Local investors asks gov't for tax waivers

Business

Local investors have asked government to consider tax waivers for them as a way of boosting their investments and creating more jobs.

The local entrepreneurs also  have challenged what they termed as the continuous consideration of foreigners with incentives such as free land and tax holidays saying it is against the NRM’s tenet of pan-Africanism and puts the citizens at the periphery of the development agenda.

Richard Mataya, the proprietor of Abra Supermarket and Abra Bakery is one of the local entrepreneurs in Mbale, both of which  employ over 200 people.

The 41-year entrepreneur said his dream is to expand and dominate the East African market, skill and employ youths and value addition but said this is curtailed by the exorbitant cost of startup capital amidst a hostile tax regime.

He says he parts with shs18 million in taxes monthly for his six-month-old bakery business and over shs150 million for the supermarket which  includes 8ncome tax, VAT, withholding tax, local service tax and  PAYE, etc.

“We have just invested in machinery construction and so on and immediately URA wants its tax, "Mataya said.

He noted  that it is challenging to operate under stiff competition with already established companies some of which have tax holidays.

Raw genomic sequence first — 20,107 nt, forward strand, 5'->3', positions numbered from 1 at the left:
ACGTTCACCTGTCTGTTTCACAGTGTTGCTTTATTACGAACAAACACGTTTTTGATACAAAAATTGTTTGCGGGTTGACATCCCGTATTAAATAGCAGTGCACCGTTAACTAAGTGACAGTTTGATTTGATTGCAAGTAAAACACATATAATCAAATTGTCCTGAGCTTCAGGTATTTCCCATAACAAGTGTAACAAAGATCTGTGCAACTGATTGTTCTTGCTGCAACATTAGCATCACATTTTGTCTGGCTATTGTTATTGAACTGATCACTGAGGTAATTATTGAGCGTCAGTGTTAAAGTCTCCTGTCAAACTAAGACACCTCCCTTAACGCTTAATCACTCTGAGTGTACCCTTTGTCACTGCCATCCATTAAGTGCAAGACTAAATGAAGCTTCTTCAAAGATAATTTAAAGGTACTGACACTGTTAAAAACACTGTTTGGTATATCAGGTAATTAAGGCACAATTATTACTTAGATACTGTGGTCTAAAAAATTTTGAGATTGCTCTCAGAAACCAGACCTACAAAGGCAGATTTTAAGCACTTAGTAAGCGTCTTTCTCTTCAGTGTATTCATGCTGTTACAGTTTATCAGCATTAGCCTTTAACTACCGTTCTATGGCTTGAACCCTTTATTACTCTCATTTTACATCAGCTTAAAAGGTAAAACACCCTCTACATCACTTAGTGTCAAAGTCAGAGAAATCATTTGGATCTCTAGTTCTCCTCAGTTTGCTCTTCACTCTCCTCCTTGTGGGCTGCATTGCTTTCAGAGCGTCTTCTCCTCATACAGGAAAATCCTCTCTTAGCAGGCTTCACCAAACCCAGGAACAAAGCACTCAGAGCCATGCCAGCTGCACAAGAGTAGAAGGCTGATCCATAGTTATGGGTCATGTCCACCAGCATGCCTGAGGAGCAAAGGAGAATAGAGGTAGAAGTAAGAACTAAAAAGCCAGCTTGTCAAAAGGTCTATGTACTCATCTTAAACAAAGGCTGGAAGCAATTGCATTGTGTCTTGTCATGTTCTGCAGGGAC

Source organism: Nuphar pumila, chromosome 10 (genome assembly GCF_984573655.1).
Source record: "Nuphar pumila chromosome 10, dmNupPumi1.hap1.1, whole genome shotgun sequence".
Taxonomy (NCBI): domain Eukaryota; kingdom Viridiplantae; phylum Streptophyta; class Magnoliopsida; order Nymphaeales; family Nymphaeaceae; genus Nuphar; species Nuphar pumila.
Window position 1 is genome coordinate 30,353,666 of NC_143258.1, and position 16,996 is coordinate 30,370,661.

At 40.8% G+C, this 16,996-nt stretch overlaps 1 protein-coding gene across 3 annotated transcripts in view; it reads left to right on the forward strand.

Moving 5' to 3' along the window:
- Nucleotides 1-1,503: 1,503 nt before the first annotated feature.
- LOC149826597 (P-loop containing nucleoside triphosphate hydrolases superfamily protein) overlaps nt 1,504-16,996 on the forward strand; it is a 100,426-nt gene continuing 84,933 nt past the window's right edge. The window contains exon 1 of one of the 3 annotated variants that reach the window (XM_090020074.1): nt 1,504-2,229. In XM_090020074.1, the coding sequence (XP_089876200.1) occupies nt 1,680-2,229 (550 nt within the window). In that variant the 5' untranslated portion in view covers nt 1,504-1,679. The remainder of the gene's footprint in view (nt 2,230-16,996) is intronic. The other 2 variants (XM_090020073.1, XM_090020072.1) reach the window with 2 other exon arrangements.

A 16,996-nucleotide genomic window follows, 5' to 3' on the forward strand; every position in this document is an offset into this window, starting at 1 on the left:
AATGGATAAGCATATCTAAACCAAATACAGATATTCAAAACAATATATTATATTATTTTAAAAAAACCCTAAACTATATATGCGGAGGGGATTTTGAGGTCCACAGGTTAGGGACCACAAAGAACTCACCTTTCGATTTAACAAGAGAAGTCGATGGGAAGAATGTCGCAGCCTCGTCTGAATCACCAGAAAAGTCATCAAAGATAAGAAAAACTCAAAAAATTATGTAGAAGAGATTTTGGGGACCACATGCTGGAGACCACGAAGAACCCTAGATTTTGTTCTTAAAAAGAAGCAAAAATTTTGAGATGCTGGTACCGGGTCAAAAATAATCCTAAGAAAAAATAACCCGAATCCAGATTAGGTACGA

“We really need the government to give us a period of time so that we can also be able to retain some monies for getting other necessities and machinery that are needed to upgrade our place.”

According to Mataya,  the cost of starting up a business is worsened by exorbitant interest on loans by commercial banks.

“For example, if I have borrowed shs500 million and  I have to pay back shs700million. This is where we call upon  government to see that they advance us fairer loans through Uganda Development Bank to enable us to thrive”.

Mbale City Traders Association vice chairperson, James Netalisire said, “Even if he has struggled to get land and put up machinery on his own, the government would be considerate by giving him a tax holiday. If we don’t support these young men and we put all our efforts on foreigners, how will Ugandans come up?"

Netalisire says it unfair for the government to continue pampering foreign investors with incentives such as free land and tax waivers at the expense of the local entrepreneur.

Although he appreciates the contribution of foreign investors, the Mbale City Traders Association (MCITA) vice chairperson has urged the government to strike a balance in the allocation of investment incentives to avoid suffocating native entrepreneurs at the expense of foreign investors who he believes are already better placed financially and technology-wise. “

Our government ought to know that even these foreign investors were made by their governments."

Netalisire added that there is no government that develops its  economy basing  on only foreigners.

He urged government to assess the need to support local capacity before bringing in foreign investors to avoid undue suppression of the local industry.

“Like in the furniture industry, how do you bring Chinese and Indians instead of supporting Ugandans so that we get machinery and do the same?"

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